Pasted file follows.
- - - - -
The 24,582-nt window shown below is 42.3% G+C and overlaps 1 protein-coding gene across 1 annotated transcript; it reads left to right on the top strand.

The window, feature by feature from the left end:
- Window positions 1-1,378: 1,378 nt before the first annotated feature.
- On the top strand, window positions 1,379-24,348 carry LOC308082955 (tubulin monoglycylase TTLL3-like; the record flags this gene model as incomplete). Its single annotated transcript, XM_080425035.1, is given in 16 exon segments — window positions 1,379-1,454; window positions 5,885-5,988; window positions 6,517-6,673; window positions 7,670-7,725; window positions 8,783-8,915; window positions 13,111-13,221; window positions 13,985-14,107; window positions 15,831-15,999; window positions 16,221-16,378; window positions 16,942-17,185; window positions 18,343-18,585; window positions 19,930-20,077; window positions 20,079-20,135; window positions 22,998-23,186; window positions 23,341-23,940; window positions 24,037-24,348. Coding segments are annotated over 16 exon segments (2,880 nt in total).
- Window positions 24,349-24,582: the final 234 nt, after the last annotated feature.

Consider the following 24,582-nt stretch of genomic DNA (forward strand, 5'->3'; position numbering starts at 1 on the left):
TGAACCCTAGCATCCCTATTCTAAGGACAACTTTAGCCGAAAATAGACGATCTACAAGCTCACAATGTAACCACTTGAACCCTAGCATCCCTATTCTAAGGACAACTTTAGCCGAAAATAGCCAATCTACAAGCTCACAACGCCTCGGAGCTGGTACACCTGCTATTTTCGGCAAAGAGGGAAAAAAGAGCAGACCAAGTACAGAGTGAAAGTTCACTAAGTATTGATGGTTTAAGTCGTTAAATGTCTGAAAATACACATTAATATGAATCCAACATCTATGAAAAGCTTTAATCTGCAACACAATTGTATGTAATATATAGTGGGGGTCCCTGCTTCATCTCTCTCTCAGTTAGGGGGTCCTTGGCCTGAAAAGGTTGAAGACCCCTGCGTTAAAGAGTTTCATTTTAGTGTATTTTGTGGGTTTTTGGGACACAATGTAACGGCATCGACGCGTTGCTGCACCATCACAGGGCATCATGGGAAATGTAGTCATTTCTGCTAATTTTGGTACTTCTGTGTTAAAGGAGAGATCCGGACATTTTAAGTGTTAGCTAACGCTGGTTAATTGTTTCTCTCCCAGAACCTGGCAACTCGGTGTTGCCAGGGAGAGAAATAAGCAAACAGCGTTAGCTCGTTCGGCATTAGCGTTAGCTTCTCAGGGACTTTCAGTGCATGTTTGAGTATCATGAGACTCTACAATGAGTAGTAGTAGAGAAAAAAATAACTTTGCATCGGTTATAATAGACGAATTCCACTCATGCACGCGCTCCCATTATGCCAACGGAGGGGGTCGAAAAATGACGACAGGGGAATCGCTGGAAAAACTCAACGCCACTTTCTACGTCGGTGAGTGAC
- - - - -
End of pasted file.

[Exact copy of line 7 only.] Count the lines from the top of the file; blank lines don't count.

TGAACCCTAGCATCCCTATTCTAAGGACAACTTTAGCCGAAAATAGACGATCTACAAGCTCACAATGTAACCACTTGAACCCTAGCATCCCTATTCTAAGGACAACTTTAGCCGAAAATAGCCAATCTACAAGCTCACAACGCCTCGGAGCTGGTACACCTGCTATTTTCGGCAAAGAGGGAAAAAAGAGCAGACCAAGTACAGAGTGAAAGTTCACTAAGTATTGATGGTTTAAGTCGTTAAATGTCTGAAAATACACATTAATATGAATCCAACATCTATGAAAAGCTTTAATCTGCAACACAATTGTATGTAATATATAGTGGGGGTCCCTGCTTCATCTCTCTCTCAGTTAGGGGGTCCTTGGCCTGAAAAGGTTGAAGACCCCTGCGTTAAAGAGTTTCATTTTAGTGTATTTTGTGGGTTTTTGGGACACAATGTAACGGCATCGACGCGTTGCTGCACCATCACAGGGCATCATGGGAAATGTAGTCATTTCTGCTAATTTTGGTACTTCTGTGTTAAAGGAGAGATCCGGACATTTTAAGTGTTAGCTAACGCTGGTTAATTGTTTCTCTCCCAGAACCTGGCAACTCGGTGTTGCCAGGGAGAGAAATAAGCAAACAGCGTTAGCTCGTTCGGCATTAGCGTTAGCTTCTCAGGGACTTTCAGTGCATGTTTGAGTATCATGAGACTCTACAATGAGTAGTAGTAGAGAAAAAAATAACTTTGCATCGGTTATAATAGACGAATTCCACTCATGCACGCGCTCCCATTATGCCAACGGAGGGGGTCGAAAAATGACGACAGGGGAATCGCTGGAAAAACTCAACGCCACTTTCTACGTCGGTGAGTGAC